The Office 2007 interface has been much maligned despite what I think is its GUI splendor. Despite having some installation problems, I’ve come to love the way the ribbon interface rewards exploration and cuts click-paths from 1-7 clicks to 2-3. At the lodge executive board meeting, the uphill battle faced by UI designers hit home as I was trying to help someone change some things about the lodge minutes. He’s a normally sharp kid but apparently had been enraptured by the hatred of the ribbon.
Him: How do I change the margins this way? Everything’s so hard.
Me: Click over a tab.
Him: What tab?
Me: See that thing at the top.
Me: Where there’s a bunch in a row that correspond to large categories of document modification.
Me: Where if you hit tab you move over one.
Me: That’s a tab.
Him: Oh. Okay. So how do I change the margins in this “print tab” (he actually used air quotes)
Me: Click margin. And pick the one you want, you can even preview what it’ll look like by doing a mouse-over.
Him: Oh. Why didn’t I know this before.
Me: Fear. Fear of the unknown, fear of the new. Embrace it, and you shall become an Office Ninja.
Him: One day, Terry. One day.
I was first worried that the new lodge executive board wouldn’t have the skills and abilities needed to thrive in Scouting and direct the lodge. All this washed away when the lodge 2nd vice chief presented a motion that passed that the new lodge chief couldn’t say “awesome” more than twice a meeting.
That’s how parli pro was meant to be used.
I enjoy a good auction. I enjoy running one even more. Auctions are battle of wits and represents a very strong suspension of disbelief from the audience with the I’ll-pay-this-much-if-you-convince-me-it’s-worth-that-much methodology as the cornerstone of success. Normally I shoot for 50% above regular market value as my target price for a given items and there are a few ways to help this along:
1) Every item is special – it doesn’t matter if you’re selling something out of a God damn gumball machine, the what-ever you’re holding is unique the audience just needs to know why.
2) Convince the bidder that they’ll be taken down a peg in the eyes of a cruel and calculating God if they let the bid stand with someone else on an item they’ve bid where the high bid is less than the combined value of their wallet and retirement.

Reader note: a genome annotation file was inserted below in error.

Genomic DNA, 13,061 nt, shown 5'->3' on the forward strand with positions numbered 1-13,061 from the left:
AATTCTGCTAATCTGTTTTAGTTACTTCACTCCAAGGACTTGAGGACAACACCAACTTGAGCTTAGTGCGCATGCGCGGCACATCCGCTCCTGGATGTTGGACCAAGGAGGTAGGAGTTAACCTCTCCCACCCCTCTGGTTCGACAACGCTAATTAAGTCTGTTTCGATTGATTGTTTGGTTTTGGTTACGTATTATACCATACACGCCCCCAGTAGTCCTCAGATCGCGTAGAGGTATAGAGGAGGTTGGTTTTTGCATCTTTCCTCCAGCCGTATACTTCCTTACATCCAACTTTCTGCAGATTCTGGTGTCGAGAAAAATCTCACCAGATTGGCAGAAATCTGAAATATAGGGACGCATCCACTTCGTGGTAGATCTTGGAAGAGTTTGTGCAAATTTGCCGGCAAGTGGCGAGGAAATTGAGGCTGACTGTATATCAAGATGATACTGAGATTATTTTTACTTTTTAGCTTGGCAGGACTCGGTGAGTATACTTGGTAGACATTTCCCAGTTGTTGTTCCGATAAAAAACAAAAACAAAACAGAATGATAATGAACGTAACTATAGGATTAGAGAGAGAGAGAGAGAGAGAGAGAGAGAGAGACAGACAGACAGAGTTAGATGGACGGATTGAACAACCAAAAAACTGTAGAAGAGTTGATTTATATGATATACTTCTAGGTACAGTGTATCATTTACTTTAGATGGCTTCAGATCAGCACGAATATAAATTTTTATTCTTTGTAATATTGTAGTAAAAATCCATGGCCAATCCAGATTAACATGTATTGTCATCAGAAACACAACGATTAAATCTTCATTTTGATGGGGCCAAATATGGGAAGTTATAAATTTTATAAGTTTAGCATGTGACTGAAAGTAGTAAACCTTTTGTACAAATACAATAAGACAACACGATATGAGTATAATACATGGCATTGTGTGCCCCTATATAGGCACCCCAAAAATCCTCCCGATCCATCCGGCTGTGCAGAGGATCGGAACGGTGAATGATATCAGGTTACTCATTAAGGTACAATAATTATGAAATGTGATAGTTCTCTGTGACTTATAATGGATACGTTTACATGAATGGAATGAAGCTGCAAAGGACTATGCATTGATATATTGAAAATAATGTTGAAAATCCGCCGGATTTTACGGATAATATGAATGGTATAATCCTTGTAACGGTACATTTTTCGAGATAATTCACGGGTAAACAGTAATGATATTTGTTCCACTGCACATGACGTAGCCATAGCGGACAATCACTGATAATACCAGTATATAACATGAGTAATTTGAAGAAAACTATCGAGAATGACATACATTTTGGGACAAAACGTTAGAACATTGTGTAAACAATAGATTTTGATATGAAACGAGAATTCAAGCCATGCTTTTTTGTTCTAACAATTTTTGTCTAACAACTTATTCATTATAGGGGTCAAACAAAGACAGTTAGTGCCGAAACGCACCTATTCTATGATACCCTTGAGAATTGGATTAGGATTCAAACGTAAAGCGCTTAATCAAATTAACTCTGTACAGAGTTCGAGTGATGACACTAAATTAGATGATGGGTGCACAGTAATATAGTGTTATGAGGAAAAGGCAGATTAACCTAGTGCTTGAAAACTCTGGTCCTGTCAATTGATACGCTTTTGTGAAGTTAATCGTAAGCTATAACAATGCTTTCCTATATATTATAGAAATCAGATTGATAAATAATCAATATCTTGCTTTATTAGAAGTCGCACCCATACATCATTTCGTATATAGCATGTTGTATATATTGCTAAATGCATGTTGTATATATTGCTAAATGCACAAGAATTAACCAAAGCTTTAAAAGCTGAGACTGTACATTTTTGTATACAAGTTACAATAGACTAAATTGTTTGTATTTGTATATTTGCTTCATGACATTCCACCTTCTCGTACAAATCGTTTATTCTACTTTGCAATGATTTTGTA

Anyway, I’ve set a new personal record. A patch that normally sells for $8.00 sold for $42.00. I win.
The lodge banquet went surprisingly well. Why you may ask? Well, THE FIREPLACE IN FOSTER HALL ACTUALLY CONTAINED A REAL FIRE. That was the first time it’s ever been lit for a public event without the building having been smoked out.
The food was unimpressive and the quality has dropped each year but there were some redeeming aspects. Dave Hasel, the council executive, made a delightful little speech about the importance of the Order of the Arrow, so short in fact, that Bill Schilling and I didn’t have enough time to make a complete Buzzword Bingo board including such phrases as “this is their Philmont” and “the average time a boy spends in Scouting is”. He did bring up the cliche of “it doesn’t matter how much money you have when you die as long as you helped a child” crap, this statement obviously ignores the deceased’s children as well as their family’s financial needs but after the “I have nothing profound to say” affair I’ve kept my mouth shut at Scout funerals. Bill Schilling whispered to me “God, this speech is so boring the fire’s falling asleep” and I agreed.
Then, I saw a whole bunch of people get angry as Dave left before Bill Kuhn’s memorial. It was the first time I’d seen the Broken Arrow ceremony done and it was impressive as the folks standing directly in front of the fire didn’t say anything as their pants nearly caught on fire and the ceremony was done from memory.
Towards the end, I had an idea. Every major Order of the Arrow event attended by Unami Lodge #1 involves their stupid film canisters full of dirt from the first ceremonial site. Now that they’ve gone underwater so many times I think they should now give people flood water from the first ceremonial site.